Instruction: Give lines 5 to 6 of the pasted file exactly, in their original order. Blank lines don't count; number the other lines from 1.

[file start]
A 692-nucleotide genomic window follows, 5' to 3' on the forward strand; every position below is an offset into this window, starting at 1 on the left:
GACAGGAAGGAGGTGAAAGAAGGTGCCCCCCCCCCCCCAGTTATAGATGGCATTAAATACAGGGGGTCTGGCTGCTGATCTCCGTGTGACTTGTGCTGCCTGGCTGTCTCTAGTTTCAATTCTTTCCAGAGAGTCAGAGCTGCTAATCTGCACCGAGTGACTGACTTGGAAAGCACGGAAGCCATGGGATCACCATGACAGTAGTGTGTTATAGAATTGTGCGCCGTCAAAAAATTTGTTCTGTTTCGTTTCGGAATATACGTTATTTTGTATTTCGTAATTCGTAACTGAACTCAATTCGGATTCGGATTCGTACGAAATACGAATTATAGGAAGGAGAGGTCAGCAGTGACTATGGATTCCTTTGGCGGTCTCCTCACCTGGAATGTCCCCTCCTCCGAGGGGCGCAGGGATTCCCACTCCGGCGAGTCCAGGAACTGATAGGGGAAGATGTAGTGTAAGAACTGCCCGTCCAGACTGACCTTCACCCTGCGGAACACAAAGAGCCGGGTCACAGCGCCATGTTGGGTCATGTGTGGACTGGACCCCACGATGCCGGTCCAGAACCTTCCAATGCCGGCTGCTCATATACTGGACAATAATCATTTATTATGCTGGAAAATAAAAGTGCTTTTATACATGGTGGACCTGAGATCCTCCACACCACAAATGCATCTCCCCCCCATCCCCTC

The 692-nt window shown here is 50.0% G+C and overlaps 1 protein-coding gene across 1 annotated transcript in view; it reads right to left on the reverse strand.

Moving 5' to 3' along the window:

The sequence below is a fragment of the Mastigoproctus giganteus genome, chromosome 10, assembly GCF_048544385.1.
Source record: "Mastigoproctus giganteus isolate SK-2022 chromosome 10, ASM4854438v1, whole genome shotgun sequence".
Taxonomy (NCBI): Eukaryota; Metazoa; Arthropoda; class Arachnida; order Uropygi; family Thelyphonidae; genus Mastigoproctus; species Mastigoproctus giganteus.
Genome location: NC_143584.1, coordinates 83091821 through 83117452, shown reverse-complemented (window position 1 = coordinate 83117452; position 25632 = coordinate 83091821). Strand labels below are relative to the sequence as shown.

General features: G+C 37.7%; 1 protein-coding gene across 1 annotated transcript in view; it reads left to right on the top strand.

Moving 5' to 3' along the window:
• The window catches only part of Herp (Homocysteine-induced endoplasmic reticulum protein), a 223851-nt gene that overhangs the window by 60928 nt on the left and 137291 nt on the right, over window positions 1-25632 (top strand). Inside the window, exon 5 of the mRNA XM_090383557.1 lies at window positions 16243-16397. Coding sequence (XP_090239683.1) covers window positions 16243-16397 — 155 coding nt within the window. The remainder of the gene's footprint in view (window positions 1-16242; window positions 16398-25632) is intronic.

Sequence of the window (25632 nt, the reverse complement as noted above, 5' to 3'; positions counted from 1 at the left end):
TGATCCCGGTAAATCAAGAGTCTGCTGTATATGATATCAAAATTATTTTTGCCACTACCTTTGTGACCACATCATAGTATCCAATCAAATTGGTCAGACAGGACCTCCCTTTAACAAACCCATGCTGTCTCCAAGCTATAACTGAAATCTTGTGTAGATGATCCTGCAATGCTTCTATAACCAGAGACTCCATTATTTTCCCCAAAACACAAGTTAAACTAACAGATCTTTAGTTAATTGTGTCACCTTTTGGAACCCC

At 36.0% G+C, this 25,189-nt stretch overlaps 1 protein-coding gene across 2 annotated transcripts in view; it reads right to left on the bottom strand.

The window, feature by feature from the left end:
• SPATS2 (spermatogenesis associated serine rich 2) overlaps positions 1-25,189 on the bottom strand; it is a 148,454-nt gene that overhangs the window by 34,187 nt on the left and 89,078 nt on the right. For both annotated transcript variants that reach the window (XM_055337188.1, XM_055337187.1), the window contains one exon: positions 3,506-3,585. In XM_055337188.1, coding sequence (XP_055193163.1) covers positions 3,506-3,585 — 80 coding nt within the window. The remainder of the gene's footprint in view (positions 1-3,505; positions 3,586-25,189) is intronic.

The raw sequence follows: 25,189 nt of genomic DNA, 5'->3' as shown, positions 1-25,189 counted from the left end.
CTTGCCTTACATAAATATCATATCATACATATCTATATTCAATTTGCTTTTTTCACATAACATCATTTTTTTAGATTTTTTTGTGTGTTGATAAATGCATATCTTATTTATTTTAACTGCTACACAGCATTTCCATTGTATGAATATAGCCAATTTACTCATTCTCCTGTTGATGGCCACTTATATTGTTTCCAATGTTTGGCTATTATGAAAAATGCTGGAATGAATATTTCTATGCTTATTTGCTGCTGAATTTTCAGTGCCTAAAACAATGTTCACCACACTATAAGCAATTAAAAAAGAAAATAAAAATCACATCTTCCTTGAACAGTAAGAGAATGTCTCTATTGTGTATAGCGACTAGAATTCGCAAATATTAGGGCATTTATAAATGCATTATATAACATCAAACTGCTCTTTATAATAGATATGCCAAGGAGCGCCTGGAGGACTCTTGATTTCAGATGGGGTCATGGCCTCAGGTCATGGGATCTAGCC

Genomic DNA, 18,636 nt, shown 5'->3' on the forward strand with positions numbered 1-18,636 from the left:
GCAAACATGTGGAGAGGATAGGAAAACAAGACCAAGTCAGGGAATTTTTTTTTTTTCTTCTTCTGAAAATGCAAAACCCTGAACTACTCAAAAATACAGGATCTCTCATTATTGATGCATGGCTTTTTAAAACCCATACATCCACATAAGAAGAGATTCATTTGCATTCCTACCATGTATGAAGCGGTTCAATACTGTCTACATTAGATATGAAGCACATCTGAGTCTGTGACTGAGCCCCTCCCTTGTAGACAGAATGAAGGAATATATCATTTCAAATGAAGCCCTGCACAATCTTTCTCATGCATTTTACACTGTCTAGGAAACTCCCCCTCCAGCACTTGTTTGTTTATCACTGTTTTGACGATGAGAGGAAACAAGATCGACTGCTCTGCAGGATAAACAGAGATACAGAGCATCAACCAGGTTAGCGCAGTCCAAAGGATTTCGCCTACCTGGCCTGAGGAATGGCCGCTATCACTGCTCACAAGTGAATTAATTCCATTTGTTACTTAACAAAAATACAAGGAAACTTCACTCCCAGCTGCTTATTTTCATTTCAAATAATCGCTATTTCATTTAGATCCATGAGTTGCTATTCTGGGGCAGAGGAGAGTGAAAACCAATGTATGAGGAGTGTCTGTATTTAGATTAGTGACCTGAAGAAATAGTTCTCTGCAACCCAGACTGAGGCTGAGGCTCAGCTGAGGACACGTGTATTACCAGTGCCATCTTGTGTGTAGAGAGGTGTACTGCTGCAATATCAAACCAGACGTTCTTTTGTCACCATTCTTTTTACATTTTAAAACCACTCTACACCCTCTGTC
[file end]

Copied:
The sequence below is a fragment of the Mastigoproctus giganteus genome, chromosome 10, assembly GCF_048544385.1.
Source record: "Mastigoproctus giganteus isolate SK-2022 chromosome 10, ASM4854438v1, whole genome shotgun sequence".